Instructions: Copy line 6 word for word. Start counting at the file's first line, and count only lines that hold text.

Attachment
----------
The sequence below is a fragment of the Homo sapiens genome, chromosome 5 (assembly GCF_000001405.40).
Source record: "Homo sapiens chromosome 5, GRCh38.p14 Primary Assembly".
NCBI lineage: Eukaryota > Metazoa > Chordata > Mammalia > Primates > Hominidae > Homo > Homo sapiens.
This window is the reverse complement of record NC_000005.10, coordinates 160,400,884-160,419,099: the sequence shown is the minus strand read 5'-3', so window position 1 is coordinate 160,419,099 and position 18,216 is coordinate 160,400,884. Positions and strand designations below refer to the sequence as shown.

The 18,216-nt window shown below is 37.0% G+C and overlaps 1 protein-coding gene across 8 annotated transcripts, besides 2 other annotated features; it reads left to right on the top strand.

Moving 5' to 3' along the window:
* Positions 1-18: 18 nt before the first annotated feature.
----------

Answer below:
Moving 5' to 3' along the window: